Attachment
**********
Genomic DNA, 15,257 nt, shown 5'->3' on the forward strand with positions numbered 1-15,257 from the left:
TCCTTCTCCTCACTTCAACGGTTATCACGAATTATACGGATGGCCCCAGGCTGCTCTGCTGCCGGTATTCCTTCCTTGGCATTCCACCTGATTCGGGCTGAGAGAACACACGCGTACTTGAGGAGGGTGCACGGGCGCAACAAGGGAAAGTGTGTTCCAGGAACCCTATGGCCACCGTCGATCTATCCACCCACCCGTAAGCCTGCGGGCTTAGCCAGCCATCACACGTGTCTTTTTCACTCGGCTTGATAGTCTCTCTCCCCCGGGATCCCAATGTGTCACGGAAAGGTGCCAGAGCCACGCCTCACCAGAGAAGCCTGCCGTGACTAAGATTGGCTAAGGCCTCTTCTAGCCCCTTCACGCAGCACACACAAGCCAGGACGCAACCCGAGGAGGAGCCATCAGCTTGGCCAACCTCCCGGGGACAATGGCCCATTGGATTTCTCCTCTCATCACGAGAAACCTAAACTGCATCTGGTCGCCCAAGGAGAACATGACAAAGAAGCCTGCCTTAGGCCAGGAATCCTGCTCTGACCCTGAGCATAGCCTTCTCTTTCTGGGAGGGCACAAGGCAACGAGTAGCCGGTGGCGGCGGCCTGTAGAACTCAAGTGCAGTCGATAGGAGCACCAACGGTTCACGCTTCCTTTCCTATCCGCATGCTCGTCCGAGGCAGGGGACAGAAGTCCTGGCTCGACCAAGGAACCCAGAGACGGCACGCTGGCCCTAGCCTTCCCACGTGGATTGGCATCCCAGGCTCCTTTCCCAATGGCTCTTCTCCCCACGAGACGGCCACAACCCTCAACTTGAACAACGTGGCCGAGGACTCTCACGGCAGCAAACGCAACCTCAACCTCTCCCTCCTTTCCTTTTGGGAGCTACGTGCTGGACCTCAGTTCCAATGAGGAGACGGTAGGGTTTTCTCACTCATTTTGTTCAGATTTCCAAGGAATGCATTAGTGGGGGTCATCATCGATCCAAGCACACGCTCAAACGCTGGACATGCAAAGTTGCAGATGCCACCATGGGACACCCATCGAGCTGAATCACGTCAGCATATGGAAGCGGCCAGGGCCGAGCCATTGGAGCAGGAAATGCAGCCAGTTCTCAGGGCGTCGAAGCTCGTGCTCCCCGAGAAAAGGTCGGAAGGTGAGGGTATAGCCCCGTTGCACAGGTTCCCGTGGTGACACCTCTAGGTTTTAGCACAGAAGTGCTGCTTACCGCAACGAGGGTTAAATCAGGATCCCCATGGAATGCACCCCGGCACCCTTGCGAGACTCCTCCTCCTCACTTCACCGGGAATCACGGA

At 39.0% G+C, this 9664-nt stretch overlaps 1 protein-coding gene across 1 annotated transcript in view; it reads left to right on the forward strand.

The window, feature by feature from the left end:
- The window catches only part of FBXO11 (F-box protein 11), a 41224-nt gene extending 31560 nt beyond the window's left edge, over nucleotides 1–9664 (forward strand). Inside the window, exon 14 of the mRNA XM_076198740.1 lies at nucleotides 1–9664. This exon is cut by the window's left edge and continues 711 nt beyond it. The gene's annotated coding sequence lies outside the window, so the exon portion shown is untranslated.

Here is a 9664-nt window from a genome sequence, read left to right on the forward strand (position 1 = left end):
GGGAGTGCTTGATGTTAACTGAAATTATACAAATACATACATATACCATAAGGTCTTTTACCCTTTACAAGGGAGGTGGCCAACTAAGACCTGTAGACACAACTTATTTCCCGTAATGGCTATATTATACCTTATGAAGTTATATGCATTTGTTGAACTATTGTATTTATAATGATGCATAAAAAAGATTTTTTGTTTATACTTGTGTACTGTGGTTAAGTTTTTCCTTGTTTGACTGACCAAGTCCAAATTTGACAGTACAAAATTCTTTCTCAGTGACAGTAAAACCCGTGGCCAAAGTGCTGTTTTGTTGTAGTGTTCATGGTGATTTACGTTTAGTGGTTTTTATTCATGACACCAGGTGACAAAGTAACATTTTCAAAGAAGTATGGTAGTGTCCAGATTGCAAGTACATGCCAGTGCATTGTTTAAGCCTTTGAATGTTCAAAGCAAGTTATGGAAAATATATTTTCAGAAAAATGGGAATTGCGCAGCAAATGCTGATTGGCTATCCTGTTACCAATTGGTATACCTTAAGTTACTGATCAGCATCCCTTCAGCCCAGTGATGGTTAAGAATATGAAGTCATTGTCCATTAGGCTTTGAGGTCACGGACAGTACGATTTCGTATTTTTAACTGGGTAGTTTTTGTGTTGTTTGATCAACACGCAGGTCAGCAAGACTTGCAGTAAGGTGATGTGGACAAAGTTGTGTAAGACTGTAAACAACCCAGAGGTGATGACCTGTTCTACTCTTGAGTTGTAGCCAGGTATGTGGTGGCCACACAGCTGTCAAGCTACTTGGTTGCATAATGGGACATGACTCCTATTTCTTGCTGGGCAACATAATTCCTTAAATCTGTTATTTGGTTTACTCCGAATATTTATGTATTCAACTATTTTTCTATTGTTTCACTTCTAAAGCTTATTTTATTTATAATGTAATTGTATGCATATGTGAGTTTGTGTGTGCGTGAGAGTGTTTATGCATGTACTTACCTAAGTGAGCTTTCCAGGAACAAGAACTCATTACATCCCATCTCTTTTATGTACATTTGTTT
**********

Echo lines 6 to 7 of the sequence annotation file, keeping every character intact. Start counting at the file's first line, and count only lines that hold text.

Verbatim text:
Here is a 9664-nt window from a genome sequence, read left to right on the forward strand (position 1 = left end):
GGGAGTGCTTGATGTTAACTGAAATTATACAAATACATACATATACCATAAGGTCTTTTACCCTTTACAAGGGAGGTGGCCAACTAAGACCTGTAGACACAACTTATTTCCCGTAATGGCTATATTATACCTTATGAAGTTATATGCATTTGTTGAACTATTGTATTTATAATGATGCATAAAAAAGATTTTTTGTTTATACTTGTGTACTGTGGTTAAGTTTTTCCTTGTTTGACTGACCAAGTCCAAATTTGACAGTACAAAATTCTTTCTCAGTGACAGTAAAACCCGTGGCCAAAGTGCTGTTTTGTTGTAGTGTTCATGGTGATTTACGTTTAGTGGTTTTTATTCATGACACCAGGTGACAAAGTAACATTTTCAAAGAAGTATGGTAGTGTCCAGATTGCAAGTACATGCCAGTGCATTGTTTAAGCCTTTGAATGTTCAAAGCAAGTTATGGAAAATATATTTTCAGAAAAATGGGAATTGCGCAGCAAATGCTGATTGGCTATCCTGTTACCAATTGGTATACCTTAAGTTACTGATCAGCATCCCTTCAGCCCAGTGATGGTTAAGAATATGAAGTCATTGTCCATTAGGCTTTGAGGTCACGGACAGTACGATTTCGTATTTTTAACTGGGTAGTTTTTGTGTTGTTTGATCAACACGCAGGTCAGCAAGACTTGCAGTAAGGTGATGTGGACAAAGTTGTGTAAGACTGTAAACAACCCAGAGGTGATGACCTGTTCTACTCTTGAGTTGTAGCCAGGTATGTGGTGGCCACACAGCTGTCAAGCTACTTGGTTGCATAATGGGACATGACTCCTATTTCTTGCTGGGCAACATAATTCCTTAAATCTGTTATTTGGTTTACTCCGAATATTTATGTATTCAACTATTTTTCTATTGTTTCACTTCTAAAGCTTATTTTATTTATAATGTAATTGTATGCATATGTGAGTTTGTGTGTGCGTGAGAGTGTTTATGCATGTACTTACCTAAGTGAGCTTTCCAGGAACAAGAACTCATTACATCCCATCTCTTTTATGTACATTTGTTT